While KENNY99 built a professional career in music production, garage was pivotal to the growth of his project. The genre has also served as a driving force in his personal and family life, functioning like a magical glue that helps him find meaning in his various life roles.

“Garage culture has offered KENNY99 a space to exist freely and with unbridled expression,” he says. “In the last 10 years, garage music has become a vehicle for me to better fulfill my duties as a human being, Father, Brother, Nephew, Uncle, Son and Artist.”

As the sixth and final producer featured in American Grime (AG)’s podcast series AG Presents: Garage, KENNY99 aims to communicate the depth and purpose of garage music. He encourages listeners to dig for deeper meanings within the genre’s multilayered landscape.

“This podcast series is an achievement of epic proportions,” says KENNY99. “AG Presents: Garage is the proper platform because its proprietors are consistently uniting folks from all walks of life through a multiculturally defining genre of electronic music.”

He hopes the series will inspire behavioral change in people seeking the betterment and liberation of self, community, and society at large.

“I want folks to feel the goosebumps. Our collective aim through this audio series is for everyone, including us — AG and Background Noise — to experience a radical shift from negative to positive energy,” says KENNY99. “If one person decides to change their life or behavior for the better, then we’ve done our job.”

The guest-mix marks the sixth and final installment in American Grime’s AG Presents: Garage podcast mini-series. However, the weekly Friday fun does not stop here.

On April 30, AG will launch a new six-week podcast series dedicated to the delightful genre we know and love: Dubstep.

Be sure to travel back to our Background Noise newsroom for commentary and more. Throughout this forthcoming six-week journey, our editorial team will cover each installment, exploring the intimate and layered sounds of dubstep music right along with you.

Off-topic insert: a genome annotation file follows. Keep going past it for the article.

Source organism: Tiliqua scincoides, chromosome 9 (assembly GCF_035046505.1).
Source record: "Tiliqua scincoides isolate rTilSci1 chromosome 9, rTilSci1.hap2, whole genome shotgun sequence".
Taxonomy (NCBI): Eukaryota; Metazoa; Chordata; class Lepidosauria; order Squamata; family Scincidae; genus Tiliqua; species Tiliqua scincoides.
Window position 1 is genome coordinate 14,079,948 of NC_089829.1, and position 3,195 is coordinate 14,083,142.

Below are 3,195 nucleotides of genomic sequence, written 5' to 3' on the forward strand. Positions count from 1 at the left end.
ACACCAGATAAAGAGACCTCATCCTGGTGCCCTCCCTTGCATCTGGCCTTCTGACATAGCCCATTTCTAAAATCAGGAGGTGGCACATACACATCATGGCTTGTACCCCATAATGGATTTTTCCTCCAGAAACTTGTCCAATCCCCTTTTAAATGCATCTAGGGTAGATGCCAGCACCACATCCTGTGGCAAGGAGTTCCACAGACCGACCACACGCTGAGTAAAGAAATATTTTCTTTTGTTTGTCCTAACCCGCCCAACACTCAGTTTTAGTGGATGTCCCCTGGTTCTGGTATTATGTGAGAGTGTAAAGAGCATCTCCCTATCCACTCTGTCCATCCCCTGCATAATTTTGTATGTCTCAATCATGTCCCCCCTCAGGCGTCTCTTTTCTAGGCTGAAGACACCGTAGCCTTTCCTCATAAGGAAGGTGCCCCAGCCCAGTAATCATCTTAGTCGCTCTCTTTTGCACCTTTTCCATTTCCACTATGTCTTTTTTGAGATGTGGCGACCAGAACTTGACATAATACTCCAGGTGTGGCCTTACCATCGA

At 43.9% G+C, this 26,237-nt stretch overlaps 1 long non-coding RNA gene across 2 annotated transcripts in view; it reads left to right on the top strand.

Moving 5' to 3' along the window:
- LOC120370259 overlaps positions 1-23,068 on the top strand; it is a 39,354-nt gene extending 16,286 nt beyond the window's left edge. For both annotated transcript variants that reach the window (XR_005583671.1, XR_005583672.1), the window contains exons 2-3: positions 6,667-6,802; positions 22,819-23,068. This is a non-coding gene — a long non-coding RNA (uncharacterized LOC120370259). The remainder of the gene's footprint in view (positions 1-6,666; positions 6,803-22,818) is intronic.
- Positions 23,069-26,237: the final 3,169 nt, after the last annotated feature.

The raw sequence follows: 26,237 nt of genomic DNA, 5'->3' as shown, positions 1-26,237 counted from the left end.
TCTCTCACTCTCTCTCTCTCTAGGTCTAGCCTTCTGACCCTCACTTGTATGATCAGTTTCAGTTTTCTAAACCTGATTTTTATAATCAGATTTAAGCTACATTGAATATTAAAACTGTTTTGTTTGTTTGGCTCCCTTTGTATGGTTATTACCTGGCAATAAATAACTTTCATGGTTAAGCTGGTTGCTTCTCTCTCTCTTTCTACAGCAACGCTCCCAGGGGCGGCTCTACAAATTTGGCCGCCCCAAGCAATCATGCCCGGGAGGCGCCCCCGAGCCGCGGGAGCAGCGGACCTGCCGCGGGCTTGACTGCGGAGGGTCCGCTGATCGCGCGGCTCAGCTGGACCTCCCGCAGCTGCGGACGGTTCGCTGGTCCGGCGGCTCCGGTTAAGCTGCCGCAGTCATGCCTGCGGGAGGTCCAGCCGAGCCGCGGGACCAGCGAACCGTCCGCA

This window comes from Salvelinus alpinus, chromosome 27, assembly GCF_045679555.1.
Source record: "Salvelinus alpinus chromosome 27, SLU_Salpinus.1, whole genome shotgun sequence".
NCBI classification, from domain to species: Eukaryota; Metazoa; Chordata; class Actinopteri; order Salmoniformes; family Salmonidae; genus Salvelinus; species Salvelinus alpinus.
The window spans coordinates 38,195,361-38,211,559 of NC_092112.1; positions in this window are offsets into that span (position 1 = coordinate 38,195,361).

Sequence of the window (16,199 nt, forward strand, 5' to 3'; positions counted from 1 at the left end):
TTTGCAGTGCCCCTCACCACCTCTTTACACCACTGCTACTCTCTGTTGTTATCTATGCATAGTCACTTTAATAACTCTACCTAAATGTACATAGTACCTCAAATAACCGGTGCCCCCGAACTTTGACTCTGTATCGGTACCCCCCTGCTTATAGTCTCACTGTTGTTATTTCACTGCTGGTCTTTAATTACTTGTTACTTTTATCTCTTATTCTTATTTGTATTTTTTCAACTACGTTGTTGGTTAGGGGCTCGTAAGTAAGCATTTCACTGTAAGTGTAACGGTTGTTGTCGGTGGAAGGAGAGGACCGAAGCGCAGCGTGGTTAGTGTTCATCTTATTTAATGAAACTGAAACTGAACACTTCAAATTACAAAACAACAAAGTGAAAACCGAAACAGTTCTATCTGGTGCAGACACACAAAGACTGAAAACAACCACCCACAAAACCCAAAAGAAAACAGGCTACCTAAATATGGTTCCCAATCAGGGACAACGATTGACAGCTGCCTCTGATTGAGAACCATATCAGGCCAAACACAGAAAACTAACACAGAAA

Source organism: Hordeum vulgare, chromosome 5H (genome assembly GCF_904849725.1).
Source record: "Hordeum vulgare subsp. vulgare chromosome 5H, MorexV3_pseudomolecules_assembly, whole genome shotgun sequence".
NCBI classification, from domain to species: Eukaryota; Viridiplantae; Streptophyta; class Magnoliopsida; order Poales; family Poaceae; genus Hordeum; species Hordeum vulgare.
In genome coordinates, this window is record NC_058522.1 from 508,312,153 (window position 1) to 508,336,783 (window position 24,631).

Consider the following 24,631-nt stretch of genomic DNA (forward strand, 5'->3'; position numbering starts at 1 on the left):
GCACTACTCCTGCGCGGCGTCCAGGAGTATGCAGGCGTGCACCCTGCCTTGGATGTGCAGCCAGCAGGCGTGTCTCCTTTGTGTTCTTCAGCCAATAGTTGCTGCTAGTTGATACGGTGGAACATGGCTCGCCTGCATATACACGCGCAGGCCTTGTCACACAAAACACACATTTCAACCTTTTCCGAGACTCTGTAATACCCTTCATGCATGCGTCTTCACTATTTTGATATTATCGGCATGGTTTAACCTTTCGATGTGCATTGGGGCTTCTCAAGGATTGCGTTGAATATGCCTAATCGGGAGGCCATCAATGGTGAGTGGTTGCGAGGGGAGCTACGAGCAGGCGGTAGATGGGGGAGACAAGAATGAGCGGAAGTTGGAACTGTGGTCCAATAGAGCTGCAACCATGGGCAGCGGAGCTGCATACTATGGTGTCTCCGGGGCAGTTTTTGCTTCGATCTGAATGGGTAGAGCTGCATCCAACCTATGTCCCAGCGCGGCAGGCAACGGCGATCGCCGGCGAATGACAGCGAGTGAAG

It’s Spring 2021 and American Grime is officially introducing our newest additions to the label’s merchandise line! We’ve added 2 new hoodie styles, one in black with the AG logo in yellow embroidered over the chest. The other, a grey hoodie with the AG logo in black, embroidered over the chest. We’ve also added Covid friendly facemasks and gaiters, both available in the inversed color schemes of black on white and white on black.   

This is the drop you’ve all been waiting for! Get it now before they sell out #AmericanGrime

AG Presents: Garage – Kozee

AG Presents: Garage – Kozee

Kozee Honors the Role of Black & LGBTQ+ Garage Pioneers through Reflective Guest-Mix

By Jimmy O’Hara

It’s summer 1978. You’re venturing through New York City with friends on a vibrant night filled with LGBTQ+ music festivities. Scuffling between secret queer-friendly safe spaces, your posse passes 84 King Street, intrigued by an electronic event emitting funk-infused vocals paired with soulful R&B sounds. The name of this legendary venue that birthed the name of an iconic genre? Paradise Garage. (And it was, literally, a garage).

“I want people to know and appreciate that garage music was cultivated within LGBTQ+ communities,” says Marina Francesca aka Kozee, the producer featured in this week’s American Grime (AG) Presents: Garage guest-mix. Her episode marks the fifth of the six installments in AG’s six-week podcast series amplifying the historical significance and ongoing evolution of garage.

As early as the late ‘70s and well into the ‘80s, U.S.- and European-based artists laid the groundwork for the likes of early ‘90s UK garage. Many of these pioneers were Black and/or LGBTQ+, drawing from the diverse array of musical influences and lived experiences that shape Black and Queer cultures. Through her garage mix this week, Kozee aims to honor the genre’s bold and daring ancestors, many of whom faced multiple forms of marginalization.